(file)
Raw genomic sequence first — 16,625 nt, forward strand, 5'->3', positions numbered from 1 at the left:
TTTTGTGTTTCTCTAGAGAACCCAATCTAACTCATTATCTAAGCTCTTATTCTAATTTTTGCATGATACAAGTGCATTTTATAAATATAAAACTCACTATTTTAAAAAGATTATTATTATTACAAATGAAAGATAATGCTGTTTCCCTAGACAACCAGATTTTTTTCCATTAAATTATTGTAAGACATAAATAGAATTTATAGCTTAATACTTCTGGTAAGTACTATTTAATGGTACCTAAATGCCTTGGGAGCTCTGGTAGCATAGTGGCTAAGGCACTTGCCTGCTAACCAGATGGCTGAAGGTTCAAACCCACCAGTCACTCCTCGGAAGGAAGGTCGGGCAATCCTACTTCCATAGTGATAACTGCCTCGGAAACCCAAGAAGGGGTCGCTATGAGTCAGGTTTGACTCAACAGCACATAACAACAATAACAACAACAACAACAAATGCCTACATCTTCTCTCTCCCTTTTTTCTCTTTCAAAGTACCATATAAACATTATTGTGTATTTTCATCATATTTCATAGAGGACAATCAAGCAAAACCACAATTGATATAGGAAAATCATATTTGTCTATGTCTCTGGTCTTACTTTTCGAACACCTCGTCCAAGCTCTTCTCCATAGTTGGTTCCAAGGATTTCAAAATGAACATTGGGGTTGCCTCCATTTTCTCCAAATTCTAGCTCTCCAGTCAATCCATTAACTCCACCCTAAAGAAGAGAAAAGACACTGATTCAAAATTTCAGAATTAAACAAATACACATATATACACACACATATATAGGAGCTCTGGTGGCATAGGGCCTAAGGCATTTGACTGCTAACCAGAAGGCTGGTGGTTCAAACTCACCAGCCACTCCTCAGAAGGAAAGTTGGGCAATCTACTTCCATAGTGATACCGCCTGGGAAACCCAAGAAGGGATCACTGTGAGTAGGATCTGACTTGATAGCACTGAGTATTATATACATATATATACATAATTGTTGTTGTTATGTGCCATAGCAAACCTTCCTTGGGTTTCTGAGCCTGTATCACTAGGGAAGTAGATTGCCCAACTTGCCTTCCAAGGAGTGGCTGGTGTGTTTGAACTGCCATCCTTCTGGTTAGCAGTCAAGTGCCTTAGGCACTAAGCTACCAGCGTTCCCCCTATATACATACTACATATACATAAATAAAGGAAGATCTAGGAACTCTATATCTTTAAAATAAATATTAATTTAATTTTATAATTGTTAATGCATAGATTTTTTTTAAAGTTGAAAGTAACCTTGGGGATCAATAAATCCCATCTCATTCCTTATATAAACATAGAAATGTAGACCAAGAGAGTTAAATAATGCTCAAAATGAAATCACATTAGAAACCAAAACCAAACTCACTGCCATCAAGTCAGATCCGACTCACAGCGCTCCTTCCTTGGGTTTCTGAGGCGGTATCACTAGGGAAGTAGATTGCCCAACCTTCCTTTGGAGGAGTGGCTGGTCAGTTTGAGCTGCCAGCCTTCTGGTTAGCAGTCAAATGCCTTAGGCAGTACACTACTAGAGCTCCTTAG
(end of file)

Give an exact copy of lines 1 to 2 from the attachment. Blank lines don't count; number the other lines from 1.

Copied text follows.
Raw genomic sequence first — 16,625 nt, forward strand, 5'->3', positions numbered from 1 at the left:
TTTTGTGTTTCTCTAGAGAACCCAATCTAACTCATTATCTAAGCTCTTATTCTAATTTTTGCATGATACAAGTGCATTTTATAAATATAAAACTCACTATTTTAAAAAGATTATTATTATTACAAATGAAAGATAATGCTGTTTCCCTAGACAACCAGATTTTTTTCCATTAAATTATTGTAAGACATAAATAGAATTTATAGCTTAATACTTCTGGTAAGTACTATTTAATGGTACCTAAATGCCTTGGGAGCTCTGGTAGCATAGTGGCTAAGGCACTTGCCTGCTAACCAGATGGCTGAAGGTTCAAACCCACCAGTCACTCCTCGGAAGGAAGGTCGGGCAATCCTACTTCCATAGTGATAACTGCCTCGGAAACCCAAGAAGGGGTCGCTATGAGTCAGGTTTGACTCAACAGCACATAACAACAATAACAACAACAACAACAAATGCCTACATCTTCTCTCTCCCTTTTTTCTCTTTCAAAGTACCATATAAACATTATTGTGTATTTTCATCATATTTCATAGAGGACAATCAAGCAAAACCACAATTGATATAGGAAAATCATATTTGTCTATGTCTCTGGTCTTACTTTTCGAACACCTCGTCCAAGCTCTTCTCCATAGTTGGTTCCAAGGATTTCAAAATGAACATTGGGGTTGCCTCCATTTTCTCCAAATTCTAGCTCTCCAGTCAATCCATTAACTCCACCCTAAAGAAGAGAAAAGACACTGATTCAAAATTTCAGAATTAAACAAATACACATATATACACACACATATATAGGAGCTCTGGTGGCATAGGGCCTAAGGCATTTGACTGCTAACCAGAAGGCTGGTGGTTCAAACTCACCAGCCACTCCTCAGAAGGAAAGTTGGGCAATCTACTTCCATAGTGATACCGCCTGGGAAACCCAAGAAGGGATCACTGTGAGTAGGATCTGACTTGATAGCACTGAGTATTATATACATATATATACATAATTGTTGTTGTTATGTGCCATAGCAAACCTTCCTTGGGTTTCTGAGCCTGTATCACTAGGGAAGTAGATTGCCCAACTTGCCTTCCAAGGAGTGGCTGGTGTGTTTGAACTGCCATCCTTCTGGTTAGCAGTCAAGTGCCTTAGGCACTAAGCTACCAGCGTTCCCCCTATATACATACTACATATACATAAATAAAGGAAGATCTAGGAACTCTATATCTTTAAAATAAATATTAATTTAATTTTATAATTGTTAATGCATAGATTTTTTTTAAAGTTGAAAGTAACCTTGGGGATCAATAAATCCCATCTCATTCCTTATATAAACATAGAAATGTAGACCAAGAGAGTTAAATAATGCTCAAAATGAAATCACATTAGAAACCAAAACCAAACTCACTGCCATCAAGTCAGATCCGACTCACAGCGCTCCTTCCTTGGGTTTCTGAGGCGGTATCACTAGGGAAGTAGATTGCCCAACCTTCCTTTGGAGGAGTGGCTGGTCAGTTTGAGCTGCCAGCCTTCTGGTTAGCAGTCAAATGCCTTAGGCAGTACACTACTAGAGCTCCTTAG